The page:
Is Simplicity a Myth? Mach and Bunge on the Principle of Parsimony

  • Íñigo Ongay de Felipe


This chapter examines the contrast between Ernst Mach’s and Mario Bunge’s accounts of parsimony as a principle in theory evaluation. The point is argued that simplicity, central as it undoubtedly is to Mach’s philosophy, does not constitute a proper epistemic virtue within his framework. In his 1963 book The Myth of Simplicity, Mario Bunge endorses a very different position. Bunge begins by noticing that simplicity is not that simple. Indeed, the notion can be accorded a plurality of distinct meanings whether they are semantic, logical, epistemic, ontological, syntactic, or even aesthetic. Thus, doubts do inevitably arise regarding what sort of simplicity is accorded epistemic importance. Unlike Ernst Mach, Mario Bunge adopts a critical realist position and so he argues that scientific theories aim at representing the world. Importantly however, Bunge does not mean to claim that the principle of parsimony is devoid of any relevance. Nonetheless, replacing this modest and transitional usage of the principle with a cult of simplicity coupled with the ungrounded metaphysical assumption that the world is intrinsically simple (which Bunge calls simplicism) conflicts with other heuristic goals of science. I will show that Bunge’s analysis deserves credit for reminding us that research customarily unveils the multiple -fold inner complexity of reality and so it is always good advice to recall that our best theories are to be kept simple enough but not simpler.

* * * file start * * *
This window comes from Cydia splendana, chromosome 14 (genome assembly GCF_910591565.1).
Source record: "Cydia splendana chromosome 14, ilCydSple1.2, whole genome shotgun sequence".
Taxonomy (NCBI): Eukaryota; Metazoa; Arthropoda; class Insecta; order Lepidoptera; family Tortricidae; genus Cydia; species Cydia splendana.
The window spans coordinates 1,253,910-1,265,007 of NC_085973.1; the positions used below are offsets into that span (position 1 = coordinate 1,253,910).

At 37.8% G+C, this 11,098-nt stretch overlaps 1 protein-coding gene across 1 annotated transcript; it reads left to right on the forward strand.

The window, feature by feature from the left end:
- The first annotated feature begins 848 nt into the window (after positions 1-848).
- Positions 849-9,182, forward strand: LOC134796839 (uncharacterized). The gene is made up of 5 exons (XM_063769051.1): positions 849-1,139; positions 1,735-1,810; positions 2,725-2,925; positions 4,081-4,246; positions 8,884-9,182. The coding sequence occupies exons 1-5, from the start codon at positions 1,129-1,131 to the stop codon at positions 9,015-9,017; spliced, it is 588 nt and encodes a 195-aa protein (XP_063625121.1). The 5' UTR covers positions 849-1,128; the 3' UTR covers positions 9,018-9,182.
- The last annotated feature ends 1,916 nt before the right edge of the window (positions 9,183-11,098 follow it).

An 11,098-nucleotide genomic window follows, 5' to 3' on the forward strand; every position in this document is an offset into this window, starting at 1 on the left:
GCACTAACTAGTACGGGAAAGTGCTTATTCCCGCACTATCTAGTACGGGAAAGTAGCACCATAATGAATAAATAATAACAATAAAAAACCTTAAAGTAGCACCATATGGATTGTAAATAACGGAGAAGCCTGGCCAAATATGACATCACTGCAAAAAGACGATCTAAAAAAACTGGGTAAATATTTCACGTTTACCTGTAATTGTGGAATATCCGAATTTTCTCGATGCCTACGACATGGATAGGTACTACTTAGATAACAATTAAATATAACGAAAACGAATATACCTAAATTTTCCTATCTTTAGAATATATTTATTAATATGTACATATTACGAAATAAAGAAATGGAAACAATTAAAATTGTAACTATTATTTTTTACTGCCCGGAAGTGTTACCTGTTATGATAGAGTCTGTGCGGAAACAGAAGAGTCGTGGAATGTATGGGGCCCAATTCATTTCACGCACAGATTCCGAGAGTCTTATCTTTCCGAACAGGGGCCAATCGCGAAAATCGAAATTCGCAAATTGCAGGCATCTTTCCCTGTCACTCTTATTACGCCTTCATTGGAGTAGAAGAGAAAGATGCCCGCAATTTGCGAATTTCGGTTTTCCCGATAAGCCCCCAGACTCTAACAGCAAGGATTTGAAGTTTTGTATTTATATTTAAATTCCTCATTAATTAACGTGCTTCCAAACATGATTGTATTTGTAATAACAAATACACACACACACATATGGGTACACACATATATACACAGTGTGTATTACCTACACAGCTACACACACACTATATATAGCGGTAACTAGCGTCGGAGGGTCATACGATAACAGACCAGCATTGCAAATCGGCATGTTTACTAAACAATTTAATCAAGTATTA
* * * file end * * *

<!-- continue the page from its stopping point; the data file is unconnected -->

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Authors and Affiliations

  • Íñigo Ongay de Felipe
    • 1
  1. 1.Instituto de Estudios de OcioUniversidad de DeustoBilbaoSpain

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